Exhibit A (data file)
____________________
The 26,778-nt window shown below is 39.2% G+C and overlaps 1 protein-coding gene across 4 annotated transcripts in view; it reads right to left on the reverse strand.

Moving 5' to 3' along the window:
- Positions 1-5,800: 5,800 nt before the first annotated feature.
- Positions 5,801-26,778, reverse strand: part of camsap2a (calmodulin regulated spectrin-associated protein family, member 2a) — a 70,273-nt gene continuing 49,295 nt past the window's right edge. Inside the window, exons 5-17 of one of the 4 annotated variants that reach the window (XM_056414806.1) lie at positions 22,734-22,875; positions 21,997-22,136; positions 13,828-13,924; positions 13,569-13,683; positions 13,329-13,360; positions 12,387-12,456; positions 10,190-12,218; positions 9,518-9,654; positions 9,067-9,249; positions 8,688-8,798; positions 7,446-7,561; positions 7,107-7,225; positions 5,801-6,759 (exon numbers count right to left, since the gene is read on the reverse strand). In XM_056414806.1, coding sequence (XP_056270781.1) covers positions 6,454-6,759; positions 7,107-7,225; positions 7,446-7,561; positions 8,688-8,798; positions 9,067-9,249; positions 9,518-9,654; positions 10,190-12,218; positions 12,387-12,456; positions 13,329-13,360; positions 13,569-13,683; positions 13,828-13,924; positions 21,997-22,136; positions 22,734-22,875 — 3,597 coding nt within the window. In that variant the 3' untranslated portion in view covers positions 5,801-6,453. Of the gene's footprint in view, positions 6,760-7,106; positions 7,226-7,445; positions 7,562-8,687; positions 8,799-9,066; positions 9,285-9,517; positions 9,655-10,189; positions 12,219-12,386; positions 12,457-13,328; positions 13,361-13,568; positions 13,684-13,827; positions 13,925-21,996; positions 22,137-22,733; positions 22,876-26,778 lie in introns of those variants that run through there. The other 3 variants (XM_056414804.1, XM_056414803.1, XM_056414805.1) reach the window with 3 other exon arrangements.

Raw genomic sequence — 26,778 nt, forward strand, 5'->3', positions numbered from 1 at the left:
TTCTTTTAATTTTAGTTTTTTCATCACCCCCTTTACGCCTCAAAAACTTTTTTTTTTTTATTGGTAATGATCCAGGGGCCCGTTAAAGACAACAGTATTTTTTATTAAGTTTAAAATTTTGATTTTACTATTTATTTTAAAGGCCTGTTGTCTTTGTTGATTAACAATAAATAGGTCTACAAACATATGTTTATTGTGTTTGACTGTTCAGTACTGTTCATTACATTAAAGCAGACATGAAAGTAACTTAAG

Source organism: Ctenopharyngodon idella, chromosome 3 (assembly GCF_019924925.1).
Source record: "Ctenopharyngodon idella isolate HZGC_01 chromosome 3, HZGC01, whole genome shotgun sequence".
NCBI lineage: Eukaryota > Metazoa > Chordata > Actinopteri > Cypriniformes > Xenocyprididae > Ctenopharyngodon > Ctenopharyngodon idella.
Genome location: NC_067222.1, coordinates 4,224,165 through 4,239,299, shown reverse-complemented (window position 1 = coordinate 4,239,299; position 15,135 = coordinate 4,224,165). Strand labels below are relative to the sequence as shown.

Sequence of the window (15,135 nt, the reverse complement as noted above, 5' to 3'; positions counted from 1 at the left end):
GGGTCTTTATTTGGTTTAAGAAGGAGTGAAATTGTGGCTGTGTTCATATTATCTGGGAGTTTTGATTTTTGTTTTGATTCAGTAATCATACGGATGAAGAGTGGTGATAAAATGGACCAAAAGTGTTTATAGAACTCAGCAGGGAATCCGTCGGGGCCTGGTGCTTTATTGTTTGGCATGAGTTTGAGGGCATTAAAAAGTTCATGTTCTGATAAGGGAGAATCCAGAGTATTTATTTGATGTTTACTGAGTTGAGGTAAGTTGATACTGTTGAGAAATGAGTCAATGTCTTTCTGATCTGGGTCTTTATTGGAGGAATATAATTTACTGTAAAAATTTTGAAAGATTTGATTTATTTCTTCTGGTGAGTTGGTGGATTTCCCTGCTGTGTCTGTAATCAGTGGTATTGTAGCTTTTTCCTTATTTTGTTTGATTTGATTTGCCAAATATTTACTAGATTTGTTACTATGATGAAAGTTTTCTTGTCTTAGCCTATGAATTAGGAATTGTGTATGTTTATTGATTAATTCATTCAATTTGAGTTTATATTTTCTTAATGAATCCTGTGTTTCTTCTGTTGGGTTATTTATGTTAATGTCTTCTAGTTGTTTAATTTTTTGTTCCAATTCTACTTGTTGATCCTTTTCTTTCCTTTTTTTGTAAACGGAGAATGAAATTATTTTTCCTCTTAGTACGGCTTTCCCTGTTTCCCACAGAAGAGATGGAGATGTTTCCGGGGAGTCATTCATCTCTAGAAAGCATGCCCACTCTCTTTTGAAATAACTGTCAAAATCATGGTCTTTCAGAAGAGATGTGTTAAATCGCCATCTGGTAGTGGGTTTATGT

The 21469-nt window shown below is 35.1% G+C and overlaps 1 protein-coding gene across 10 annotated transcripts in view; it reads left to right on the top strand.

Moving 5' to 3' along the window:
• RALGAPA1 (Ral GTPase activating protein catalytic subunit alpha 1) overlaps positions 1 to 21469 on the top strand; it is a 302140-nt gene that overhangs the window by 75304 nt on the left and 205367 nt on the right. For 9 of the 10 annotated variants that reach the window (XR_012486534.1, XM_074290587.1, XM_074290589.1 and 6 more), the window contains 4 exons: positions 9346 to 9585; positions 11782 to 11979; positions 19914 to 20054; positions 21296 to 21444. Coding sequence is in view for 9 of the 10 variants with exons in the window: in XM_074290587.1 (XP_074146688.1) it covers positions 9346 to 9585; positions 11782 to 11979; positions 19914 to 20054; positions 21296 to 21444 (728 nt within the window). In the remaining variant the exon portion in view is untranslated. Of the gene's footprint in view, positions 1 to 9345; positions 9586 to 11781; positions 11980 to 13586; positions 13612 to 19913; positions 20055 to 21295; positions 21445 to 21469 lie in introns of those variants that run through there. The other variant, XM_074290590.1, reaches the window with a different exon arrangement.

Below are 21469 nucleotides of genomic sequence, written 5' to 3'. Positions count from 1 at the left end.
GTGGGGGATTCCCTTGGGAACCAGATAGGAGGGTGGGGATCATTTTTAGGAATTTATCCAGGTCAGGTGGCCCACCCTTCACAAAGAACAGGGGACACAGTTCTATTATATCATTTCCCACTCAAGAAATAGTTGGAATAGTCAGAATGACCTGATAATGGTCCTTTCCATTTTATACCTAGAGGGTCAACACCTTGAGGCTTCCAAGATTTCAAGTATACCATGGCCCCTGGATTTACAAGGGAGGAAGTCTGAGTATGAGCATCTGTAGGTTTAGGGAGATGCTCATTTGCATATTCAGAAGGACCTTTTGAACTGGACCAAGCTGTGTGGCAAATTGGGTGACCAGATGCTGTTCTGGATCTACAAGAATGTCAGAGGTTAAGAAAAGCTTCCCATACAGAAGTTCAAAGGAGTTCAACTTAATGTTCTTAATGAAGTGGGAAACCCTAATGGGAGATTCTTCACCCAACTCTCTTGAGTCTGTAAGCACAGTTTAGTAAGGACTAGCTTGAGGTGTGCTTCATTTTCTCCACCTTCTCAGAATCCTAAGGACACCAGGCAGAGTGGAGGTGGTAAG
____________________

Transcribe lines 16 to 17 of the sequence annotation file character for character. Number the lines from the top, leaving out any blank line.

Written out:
Below are 21469 nucleotides of genomic sequence, written 5' to 3'. Positions count from 1 at the left end.
GTGGGGGATTCCCTTGGGAACCAGATAGGAGGGTGGGGATCATTTTTAGGAATTTATCCAGGTCAGGTGGCCCACCCTTCACAAAGAACAGGGGACACAGTTCTATTATATCATTTCCCACTCAAGAAATAGTTGGAATAGTCAGAATGACCTGATAATGGTCCTTTCCATTTTATACCTAGAGGGTCAACACCTTGAGGCTTCCAAGATTTCAAGTATACCATGGCCCCTGGATTTACAAGGGAGGAAGTCTGAGTATGAGCATCTGTAGGTTTAGGGAGATGCTCATTTGCATATTCAGAAGGACCTTTTGAACTGGACCAAGCTGTGTGGCAAATTGGGTGACCAGATGCTGTTCTGGATCTACAAGAATGTCAGAGGTTAAGAAAAGCTTCCCATACAGAAGTTCAAAGGAGTTCAACTTAATGTTCTTAATGAAGTGGGAAACCCTAATGGGAGATTCTTCACCCAACTCTCTTGAGTCTGTAAGCACAGTTTAGTAAGGACTAGCTTGAGGTGTGCTTCATTTTCTCCACCTTCTCAGAATCCTAAGGACACCAGGCAGAGTGGAGGTGGTAAG